The London transportation authority, Transport for London (TfL), on Monday stripped Uber of its license to operate within the city. The department cited a “pattern of failures” that put passengers at risk, as the reason behind the decision.
TfL serves as the regulator of taxi and ride share services in London, and is required to make a decision on Uber's fitness and propriety, and recently, TfL identified several security breaches that placed passengers and their safety at risk.
A key issue identified was that a change to Uber's systems allowed unauthorized drivers to upload their photos to other Uber driver accounts. This allowed them to pick up passengers as though they were the booked driver, which occurred in at least 14,000 trips. This means all the journeys were uninsured and some passenger journeys took place with unlicensed drivers, one of which had previously had their license revoked, according to TfL.
“Safety is our absolute top priority,” said Helen Chapman, director of licensing, regulation and charging, at TfL. “While we recognize Uber has made improvements, it is unacceptable that Uber has allowed passengers to get into minicabs with drivers who are potentially unlicensed and uninsured. It is clearly concerning that these issues arose, but it is also concerning that we cannot be confident that similar issues won't happen again in future.”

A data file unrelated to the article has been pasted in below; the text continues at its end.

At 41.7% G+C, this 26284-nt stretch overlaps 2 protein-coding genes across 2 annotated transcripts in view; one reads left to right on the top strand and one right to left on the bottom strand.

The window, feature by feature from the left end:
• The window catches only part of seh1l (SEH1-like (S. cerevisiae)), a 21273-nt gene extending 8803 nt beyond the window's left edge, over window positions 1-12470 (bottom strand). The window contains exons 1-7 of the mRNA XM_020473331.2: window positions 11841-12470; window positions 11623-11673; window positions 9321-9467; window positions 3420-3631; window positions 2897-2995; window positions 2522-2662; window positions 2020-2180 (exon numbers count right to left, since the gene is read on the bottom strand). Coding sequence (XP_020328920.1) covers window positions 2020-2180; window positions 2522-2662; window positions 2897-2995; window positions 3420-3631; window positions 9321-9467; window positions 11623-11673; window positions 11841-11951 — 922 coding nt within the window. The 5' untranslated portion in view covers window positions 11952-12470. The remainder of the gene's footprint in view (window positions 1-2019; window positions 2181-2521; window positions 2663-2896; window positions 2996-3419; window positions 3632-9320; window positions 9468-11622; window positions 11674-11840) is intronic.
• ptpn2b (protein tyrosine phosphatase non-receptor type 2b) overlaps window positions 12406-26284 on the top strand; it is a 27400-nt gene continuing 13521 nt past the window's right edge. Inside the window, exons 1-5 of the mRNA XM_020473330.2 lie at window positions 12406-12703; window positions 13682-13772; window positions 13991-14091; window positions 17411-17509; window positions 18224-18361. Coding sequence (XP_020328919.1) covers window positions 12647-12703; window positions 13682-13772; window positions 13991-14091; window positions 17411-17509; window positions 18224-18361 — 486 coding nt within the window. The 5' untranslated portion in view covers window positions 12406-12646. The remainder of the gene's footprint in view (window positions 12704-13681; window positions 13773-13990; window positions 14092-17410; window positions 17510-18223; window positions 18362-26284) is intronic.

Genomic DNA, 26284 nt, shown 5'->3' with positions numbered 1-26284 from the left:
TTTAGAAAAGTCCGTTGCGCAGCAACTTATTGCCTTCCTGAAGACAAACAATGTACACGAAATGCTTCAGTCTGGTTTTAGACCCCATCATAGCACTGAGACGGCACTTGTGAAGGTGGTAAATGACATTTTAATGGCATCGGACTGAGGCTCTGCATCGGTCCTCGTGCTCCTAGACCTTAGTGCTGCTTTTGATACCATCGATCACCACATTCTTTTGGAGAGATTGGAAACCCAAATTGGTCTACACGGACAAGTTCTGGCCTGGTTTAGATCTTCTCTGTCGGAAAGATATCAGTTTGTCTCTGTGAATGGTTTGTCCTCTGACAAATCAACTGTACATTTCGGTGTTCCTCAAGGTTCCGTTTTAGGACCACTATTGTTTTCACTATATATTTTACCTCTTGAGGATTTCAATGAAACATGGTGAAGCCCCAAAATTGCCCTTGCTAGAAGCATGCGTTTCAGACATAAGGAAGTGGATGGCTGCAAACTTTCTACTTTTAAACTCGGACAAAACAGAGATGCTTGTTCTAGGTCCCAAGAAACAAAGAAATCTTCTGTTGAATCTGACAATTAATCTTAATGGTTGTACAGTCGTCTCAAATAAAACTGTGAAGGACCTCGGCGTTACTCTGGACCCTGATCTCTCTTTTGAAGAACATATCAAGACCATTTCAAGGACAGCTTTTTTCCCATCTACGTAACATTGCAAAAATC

Despite addressing some of these issues, TfL stated that it does not have confidence that similar issues won’t occur again, which has led the organization to conclude that the company is not fit and proper to operate within the city at this time.
This isn’t the first time Uber’s London license has been in jeopardy. In 2017, TfL suspended Uber’s license for concerns over the company’s approach to passenger safety. It was granted a temporary license for 15 months, and a 2-month extension permit in September, but TfL concluded that it will not grant Uber London Limited, the London branch of the ride share service, a new private hire operator's license in response to its latest application.
“We understand we’re held to a high bar, as we should be. But this TfL decision is just wrong,” said Dara Khosrowshahi, CEO of Uber, in a statement on Twitter. “Over the last two years, we have fundamentally changed how we operate in London. We have come very far — and we will keep going, for the millions of drivers and riders who rely on us.”
Uber plans to appeal the decision, and during the 21-day appeal process, the company will be allowed to continue operating normally.
“If they do appeal, Uber can continue to operate and we will closely scrutinize the company to ensure the management has robust controls in place to ensure safety is not compromised during any changes to the app,” said Chapman.